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Fighting for the environment: Group unites to combat climate change

A group of local residents concerned about the possible impact of global warming has decided to more than talk about it — they want solutions.
And they think they have found it.
“Just talking about it doesn’t get anything done,” said Ed Wolff, a member of the local Citizens’ Climate Lobby, a national grassroots movement determined to find a solution to combat climate change.
That change, CCL members agree, involves empowering people from all walks of life to get involved in the fight.
Frances Lamberts, organizer of the local group, strongly believes in their cause, not only because of her concern for the environment, but also because it offers a direct, hands-on solution.
“Part of the idea is to get a group in each district,” Lamberts explained. “The goal is to have us help Congress to do the policies that will do something about climate change.”
She isn’t just talking about any “something.” Instead, CCL advocates a carbon fee and dividend that would results in customers making the choice on their own from a strictly financial perspective to limit fossil fuel use.
In essence, the tax would place a steadily rising fee on fossil fuel use, give all the revenue from the carbon fee back to American households, and provide border adjustments to discourage businesses from relocating.
Advocates insist that it would not only benefit the economy and climate, but it’s an option that is market based and consumer driven.
Lamberts isn’t the only supporter of this plan. The local CCL chapter features a retired Lutheran pastor, (Wolff), a farmer, a concerned mother and many more.
“I went to one of the meetings and listened a little while,” said Ed Bowman of Gray, a retired teacher who farms land that has been owned by his family for more than 200 years.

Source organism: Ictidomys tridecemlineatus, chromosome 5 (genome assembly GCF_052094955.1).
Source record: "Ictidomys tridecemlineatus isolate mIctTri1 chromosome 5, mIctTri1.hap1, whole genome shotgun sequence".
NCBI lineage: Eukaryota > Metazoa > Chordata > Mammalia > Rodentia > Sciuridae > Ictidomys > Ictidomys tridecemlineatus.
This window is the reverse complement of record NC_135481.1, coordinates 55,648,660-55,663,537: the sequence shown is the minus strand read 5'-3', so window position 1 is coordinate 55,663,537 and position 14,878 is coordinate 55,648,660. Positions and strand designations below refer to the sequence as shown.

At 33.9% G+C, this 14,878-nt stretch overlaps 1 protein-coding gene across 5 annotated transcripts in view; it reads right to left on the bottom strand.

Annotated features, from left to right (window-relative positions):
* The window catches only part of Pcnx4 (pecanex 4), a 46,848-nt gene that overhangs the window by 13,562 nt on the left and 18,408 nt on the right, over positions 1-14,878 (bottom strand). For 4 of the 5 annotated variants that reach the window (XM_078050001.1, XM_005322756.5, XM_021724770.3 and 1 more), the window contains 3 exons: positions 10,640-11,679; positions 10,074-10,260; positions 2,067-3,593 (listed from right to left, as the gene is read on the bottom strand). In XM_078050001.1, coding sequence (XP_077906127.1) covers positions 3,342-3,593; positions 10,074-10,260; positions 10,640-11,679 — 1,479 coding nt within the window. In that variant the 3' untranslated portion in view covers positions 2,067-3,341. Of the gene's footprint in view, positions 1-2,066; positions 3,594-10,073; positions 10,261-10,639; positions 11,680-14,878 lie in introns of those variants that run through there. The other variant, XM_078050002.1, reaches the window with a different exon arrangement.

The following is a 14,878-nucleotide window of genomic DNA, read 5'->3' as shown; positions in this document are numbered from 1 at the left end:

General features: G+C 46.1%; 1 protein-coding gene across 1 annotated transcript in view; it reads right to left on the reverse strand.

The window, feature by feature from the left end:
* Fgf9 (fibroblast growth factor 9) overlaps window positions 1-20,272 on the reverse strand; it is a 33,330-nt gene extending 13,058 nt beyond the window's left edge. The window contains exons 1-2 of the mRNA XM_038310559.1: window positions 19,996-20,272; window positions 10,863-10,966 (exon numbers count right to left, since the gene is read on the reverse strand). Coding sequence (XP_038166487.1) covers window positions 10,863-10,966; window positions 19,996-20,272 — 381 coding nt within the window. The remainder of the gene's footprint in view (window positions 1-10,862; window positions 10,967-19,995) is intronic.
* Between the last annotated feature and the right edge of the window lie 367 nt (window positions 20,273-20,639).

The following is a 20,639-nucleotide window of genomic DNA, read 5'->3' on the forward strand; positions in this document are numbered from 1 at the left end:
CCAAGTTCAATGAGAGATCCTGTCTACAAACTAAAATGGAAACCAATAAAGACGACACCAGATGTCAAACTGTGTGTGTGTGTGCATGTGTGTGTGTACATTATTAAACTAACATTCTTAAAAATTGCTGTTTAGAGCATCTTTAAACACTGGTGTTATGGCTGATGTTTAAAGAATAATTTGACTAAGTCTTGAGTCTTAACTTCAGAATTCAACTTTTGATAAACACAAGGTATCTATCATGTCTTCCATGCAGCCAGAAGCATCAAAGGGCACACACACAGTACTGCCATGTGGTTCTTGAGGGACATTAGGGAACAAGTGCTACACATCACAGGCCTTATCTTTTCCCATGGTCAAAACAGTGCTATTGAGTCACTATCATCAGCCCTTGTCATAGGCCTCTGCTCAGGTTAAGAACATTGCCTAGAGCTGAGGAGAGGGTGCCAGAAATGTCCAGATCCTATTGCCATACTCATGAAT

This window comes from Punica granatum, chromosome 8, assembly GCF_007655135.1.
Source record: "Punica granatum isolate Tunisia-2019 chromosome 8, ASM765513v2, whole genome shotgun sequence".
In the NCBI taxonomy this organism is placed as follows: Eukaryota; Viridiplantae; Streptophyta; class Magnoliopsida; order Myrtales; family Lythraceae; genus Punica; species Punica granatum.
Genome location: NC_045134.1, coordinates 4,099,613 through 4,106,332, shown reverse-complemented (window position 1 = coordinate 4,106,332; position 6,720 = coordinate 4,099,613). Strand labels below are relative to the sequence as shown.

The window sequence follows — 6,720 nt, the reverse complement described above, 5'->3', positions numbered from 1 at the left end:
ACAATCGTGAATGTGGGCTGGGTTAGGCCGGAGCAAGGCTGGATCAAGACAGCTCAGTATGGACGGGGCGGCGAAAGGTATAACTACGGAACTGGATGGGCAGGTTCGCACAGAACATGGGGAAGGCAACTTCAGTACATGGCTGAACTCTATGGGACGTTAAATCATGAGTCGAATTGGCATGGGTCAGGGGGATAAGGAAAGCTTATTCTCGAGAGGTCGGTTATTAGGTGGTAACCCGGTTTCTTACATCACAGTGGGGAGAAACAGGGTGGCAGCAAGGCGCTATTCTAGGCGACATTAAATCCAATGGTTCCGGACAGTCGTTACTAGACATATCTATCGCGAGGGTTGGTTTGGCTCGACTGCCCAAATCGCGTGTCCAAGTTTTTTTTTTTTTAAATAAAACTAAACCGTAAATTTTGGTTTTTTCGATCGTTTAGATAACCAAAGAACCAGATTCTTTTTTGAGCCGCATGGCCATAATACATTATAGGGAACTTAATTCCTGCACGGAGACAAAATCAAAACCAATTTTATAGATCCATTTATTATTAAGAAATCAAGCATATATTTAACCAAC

He came away from that meeting convinced.
Bowman’s perspective is agriculturally based. “I farm about 120 acres,” he explained. “We own about 40, and then mow hay and take care of another 80. I also raise beef cattle and sheep.
“Basically, I’m interested in providing food for the world. And I’m really concerned that if something doesn’t change that down the road there is going to be a very real problem.”
CCL’s solution, Bowman believes, will reduce the amount of carbon-based fuels being used, and that “just seems like the logical conclusion to the problem.”
He stays involved, he said, to help get the word out.
“My desire is that a lot more people get involved,” he said. “There are lots of ways we can reduce the use of carbon in our world, for example by using solar.
“I would also really like a lot more people to become aware of this organization. The more people we have, the more we can help and influence our congressmen.”
Wolff too is a strong supporter.
“Citizens’ Climate Lobby exists to develop the will of the people,” said Wolff, who admitted that his first thought when Lamberts approached him was, “Just what I need — another meeting!”
Now he is happy to save the first Saturday of every month for this purpose.
“If you believe in what Citizens’ Climate Lobby is about, then inaction is the same as supporting what is going on today in this world as far as our climate,” he said.
Marianne Huff, a teacher and mother of two, became convinced long ago about the importance of working together.
“None of us lives in isolation,” said Huff, who has taught from preschool to college level and has a grown daughter and a son.
“Everything that we do impacts many people. I’ve learned over the years — even a few people who listen and act can cause things to begin to change.”
To Huff, the chance of succeeding increases greatly with the implementation of a specific plan, and she is convinced CCL has that plan.
“It seems like in the corporate world everything comes down to money, and money talks,” she said.
With the carbon tax, these supporters maintain, carbon fuel usage would be reduced, more jobs would be created and the earth would be in a better place.
That’s what everyone wants, Huff said.
“And I think its important for all of us to be involved.”
For more information on CCL, contact Lamberts at 753-5288 or visit